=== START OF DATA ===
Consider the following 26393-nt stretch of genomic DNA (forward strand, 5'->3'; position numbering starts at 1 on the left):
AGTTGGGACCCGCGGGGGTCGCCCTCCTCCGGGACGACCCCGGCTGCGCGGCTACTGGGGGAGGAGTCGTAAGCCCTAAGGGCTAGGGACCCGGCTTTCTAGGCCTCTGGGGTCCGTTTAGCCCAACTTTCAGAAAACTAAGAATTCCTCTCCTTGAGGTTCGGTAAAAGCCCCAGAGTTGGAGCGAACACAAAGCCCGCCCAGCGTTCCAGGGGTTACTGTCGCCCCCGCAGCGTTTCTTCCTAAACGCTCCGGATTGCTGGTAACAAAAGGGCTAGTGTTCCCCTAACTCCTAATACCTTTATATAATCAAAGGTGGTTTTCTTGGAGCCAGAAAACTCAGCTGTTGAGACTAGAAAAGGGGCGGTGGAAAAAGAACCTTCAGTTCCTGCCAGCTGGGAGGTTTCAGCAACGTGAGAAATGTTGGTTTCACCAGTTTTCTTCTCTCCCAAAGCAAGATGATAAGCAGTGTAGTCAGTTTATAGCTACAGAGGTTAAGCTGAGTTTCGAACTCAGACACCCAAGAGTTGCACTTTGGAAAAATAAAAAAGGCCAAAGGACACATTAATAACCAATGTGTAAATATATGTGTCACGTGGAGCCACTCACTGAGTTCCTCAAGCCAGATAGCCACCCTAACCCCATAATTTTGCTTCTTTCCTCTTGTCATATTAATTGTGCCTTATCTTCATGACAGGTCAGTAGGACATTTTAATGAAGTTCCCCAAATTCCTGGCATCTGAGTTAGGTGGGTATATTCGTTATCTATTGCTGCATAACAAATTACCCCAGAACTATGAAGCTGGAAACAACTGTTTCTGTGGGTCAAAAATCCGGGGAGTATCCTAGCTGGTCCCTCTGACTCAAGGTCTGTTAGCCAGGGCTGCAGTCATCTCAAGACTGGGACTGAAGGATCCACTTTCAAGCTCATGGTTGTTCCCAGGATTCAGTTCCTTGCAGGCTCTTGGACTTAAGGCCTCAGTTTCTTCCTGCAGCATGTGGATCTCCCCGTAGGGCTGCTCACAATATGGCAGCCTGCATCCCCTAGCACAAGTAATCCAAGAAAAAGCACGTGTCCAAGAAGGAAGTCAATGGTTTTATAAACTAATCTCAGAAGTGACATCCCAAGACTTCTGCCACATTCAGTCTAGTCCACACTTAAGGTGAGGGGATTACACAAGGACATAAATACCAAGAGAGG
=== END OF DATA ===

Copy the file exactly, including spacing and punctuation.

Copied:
Consider the following 26393-nt stretch of genomic DNA (forward strand, 5'->3'; position numbering starts at 1 on the left):
AGTTGGGACCCGCGGGGGTCGCCCTCCTCCGGGACGACCCCGGCTGCGCGGCTACTGGGGGAGGAGTCGTAAGCCCTAAGGGCTAGGGACCCGGCTTTCTAGGCCTCTGGGGTCCGTTTAGCCCAACTTTCAGAAAACTAAGAATTCCTCTCCTTGAGGTTCGGTAAAAGCCCCAGAGTTGGAGCGAACACAAAGCCCGCCCAGCGTTCCAGGGGTTACTGTCGCCCCCGCAGCGTTTCTTCCTAAACGCTCCGGATTGCTGGTAACAAAAGGGCTAGTGTTCCCCTAACTCCTAATACCTTTATATAATCAAAGGTGGTTTTCTTGGAGCCAGAAAACTCAGCTGTTGAGACTAGAAAAGGGGCGGTGGAAAAAGAACCTTCAGTTCCTGCCAGCTGGGAGGTTTCAGCAACGTGAGAAATGTTGGTTTCACCAGTTTTCTTCTCTCCCAAAGCAAGATGATAAGCAGTGTAGTCAGTTTATAGCTACAGAGGTTAAGCTGAGTTTCGAACTCAGACACCCAAGAGTTGCACTTTGGAAAAATAAAAAAGGCCAAAGGACACATTAATAACCAATGTGTAAATATATGTGTCACGTGGAGCCACTCACTGAGTTCCTCAAGCCAGATAGCCACCCTAACCCCATAATTTTGCTTCTTTCCTCTTGTCATATTAATTGTGCCTTATCTTCATGACAGGTCAGTAGGACATTTTAATGAAGTTCCCCAAATTCCTGGCATCTGAGTTAGGTGGGTATATTCGTTATCTATTGCTGCATAACAAATTACCCCAGAACTATGAAGCTGGAAACAACTGTTTCTGTGGGTCAAAAATCCGGGGAGTATCCTAGCTGGTCCCTCTGACTCAAGGTCTGTTAGCCAGGGCTGCAGTCATCTCAAGACTGGGACTGAAGGATCCACTTTCAAGCTCATGGTTGTTCCCAGGATTCAGTTCCTTGCAGGCTCTTGGACTTAAGGCCTCAGTTTCTTCCTGCAGCATGTGGATCTCCCCGTAGGGCTGCTCACAATATGGCAGCCTGCATCCCCTAGCACAAGTAATCCAAGAAAAAGCACGTGTCCAAGAAGGAAGTCAATGGTTTTATAAACTAATCTCAGAAGTGACATCCCAAGACTTCTGCCACATTCAGTCTAGTCCACACTTAAGGTGAGGGGATTACACAAGGACATAAATACCAAGAGAGG